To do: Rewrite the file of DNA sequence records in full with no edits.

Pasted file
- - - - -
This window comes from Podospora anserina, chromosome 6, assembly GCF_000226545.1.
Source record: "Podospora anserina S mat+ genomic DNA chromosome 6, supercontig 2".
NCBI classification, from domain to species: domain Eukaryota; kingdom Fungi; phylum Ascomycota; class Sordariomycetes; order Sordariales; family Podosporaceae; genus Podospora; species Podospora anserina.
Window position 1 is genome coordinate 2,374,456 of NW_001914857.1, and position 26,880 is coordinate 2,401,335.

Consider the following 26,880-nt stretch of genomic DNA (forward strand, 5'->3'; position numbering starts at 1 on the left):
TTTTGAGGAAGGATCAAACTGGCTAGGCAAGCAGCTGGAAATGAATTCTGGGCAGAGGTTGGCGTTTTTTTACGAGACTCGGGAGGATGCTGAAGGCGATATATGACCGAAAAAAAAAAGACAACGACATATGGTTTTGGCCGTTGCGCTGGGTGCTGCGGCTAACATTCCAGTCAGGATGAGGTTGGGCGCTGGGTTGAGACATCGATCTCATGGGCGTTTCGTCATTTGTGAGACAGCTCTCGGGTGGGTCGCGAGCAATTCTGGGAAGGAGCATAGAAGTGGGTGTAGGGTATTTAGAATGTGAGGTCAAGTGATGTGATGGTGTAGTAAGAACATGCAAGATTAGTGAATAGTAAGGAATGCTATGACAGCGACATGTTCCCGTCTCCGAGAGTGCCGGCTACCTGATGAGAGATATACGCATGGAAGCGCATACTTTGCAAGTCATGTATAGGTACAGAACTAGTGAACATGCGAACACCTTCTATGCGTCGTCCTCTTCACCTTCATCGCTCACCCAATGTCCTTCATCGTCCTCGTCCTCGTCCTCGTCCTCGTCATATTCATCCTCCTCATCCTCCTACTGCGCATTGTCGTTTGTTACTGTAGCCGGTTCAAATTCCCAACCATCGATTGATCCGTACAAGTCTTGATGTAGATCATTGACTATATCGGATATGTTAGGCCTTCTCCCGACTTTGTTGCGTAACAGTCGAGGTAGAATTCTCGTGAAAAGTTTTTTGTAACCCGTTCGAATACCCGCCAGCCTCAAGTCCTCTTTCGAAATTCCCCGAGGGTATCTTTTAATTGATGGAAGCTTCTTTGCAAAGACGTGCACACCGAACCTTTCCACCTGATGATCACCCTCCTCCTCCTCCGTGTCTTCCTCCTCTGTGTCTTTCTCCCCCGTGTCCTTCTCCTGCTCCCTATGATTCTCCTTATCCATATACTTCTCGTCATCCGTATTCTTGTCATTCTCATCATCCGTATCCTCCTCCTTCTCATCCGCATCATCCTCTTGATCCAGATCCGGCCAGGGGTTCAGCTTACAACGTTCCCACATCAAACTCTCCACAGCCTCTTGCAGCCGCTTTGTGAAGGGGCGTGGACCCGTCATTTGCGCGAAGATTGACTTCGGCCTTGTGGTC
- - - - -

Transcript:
This window comes from Podospora anserina, chromosome 6, assembly GCF_000226545.1.
Source record: "Podospora anserina S mat+ genomic DNA chromosome 6, supercontig 2".
NCBI classification, from domain to species: domain Eukaryota; kingdom Fungi; phylum Ascomycota; class Sordariomycetes; order Sordariales; family Podosporaceae; genus Podospora; species Podospora anserina.
Window position 1 is genome coordinate 2,374,456 of NW_001914857.1, and position 26,880 is coordinate 2,401,335.

Consider the following 26,880-nt stretch of genomic DNA (forward strand, 5'->3'; position numbering starts at 1 on the left):
TTTTGAGGAAGGATCAAACTGGCTAGGCAAGCAGCTGGAAATGAATTCTGGGCAGAGGTTGGCGTTTTTTTACGAGACTCGGGAGGATGCTGAAGGCGATATATGACCGAAAAAAAAAAGACAACGACATATGGTTTTGGCCGTTGCGCTGGGTGCTGCGGCTAACATTCCAGTCAGGATGAGGTTGGGCGCTGGGTTGAGACATCGATCTCATGGGCGTTTCGTCATTTGTGAGACAGCTCTCGGGTGGGTCGCGAGCAATTCTGGGAAGGAGCATAGAAGTGGGTGTAGGGTATTTAGAATGTGAGGTCAAGTGATGTGATGGTGTAGTAAGAACATGCAAGATTAGTGAATAGTAAGGAATGCTATGACAGCGACATGTTCCCGTCTCCGAGAGTGCCGGCTACCTGATGAGAGATATACGCATGGAAGCGCATACTTTGCAAGTCATGTATAGGTACAGAACTAGTGAACATGCGAACACCTTCTATGCGTCGTCCTCTTCACCTTCATCGCTCACCCAATGTCCTTCATCGTCCTCGTCCTCGTCCTCGTCCTCGTCATATTCATCCTCCTCATCCTCCTACTGCGCATTGTCGTTTGTTACTGTAGCCGGTTCAAATTCCCAACCATCGATTGATCCGTACAAGTCTTGATGTAGATCATTGACTATATCGGATATGTTAGGCCTTCTCCCGACTTTGTTGCGTAACAGTCGAGGTAGAATTCTCGTGAAAAGTTTTTTGTAACCCGTTCGAATACCCGCCAGCCTCAAGTCCTCTTTCGAAATTCCCCGAGGGTATCTTTTAATTGATGGAAGCTTCTTTGCAAAGACGTGCACACCGAACCTTTCCACCTGATGATCACCCTCCTCCTCCTCCGTGTCTTCCTCCTCTGTGTCTTTCTCCCCCGTGTCCTTCTCCTGCTCCCTATGATTCTCCTTATCCATATACTTCTCGTCATCCGTATTCTTGTCATTCTCATCATCCGTATCCTCCTCCTTCTCATCCGCATCATCCTCTTGATCCAGATCCGGCCAGGGGTTCAGCTTACAACGTTCCCACATCAAACTCTCCACAGCCTCTTGCAGCCGCTTTGTGAAGGGGCGTGGACCCGTCATTTGCGCGAAGATTGACTTCGGCCTTGTGGTC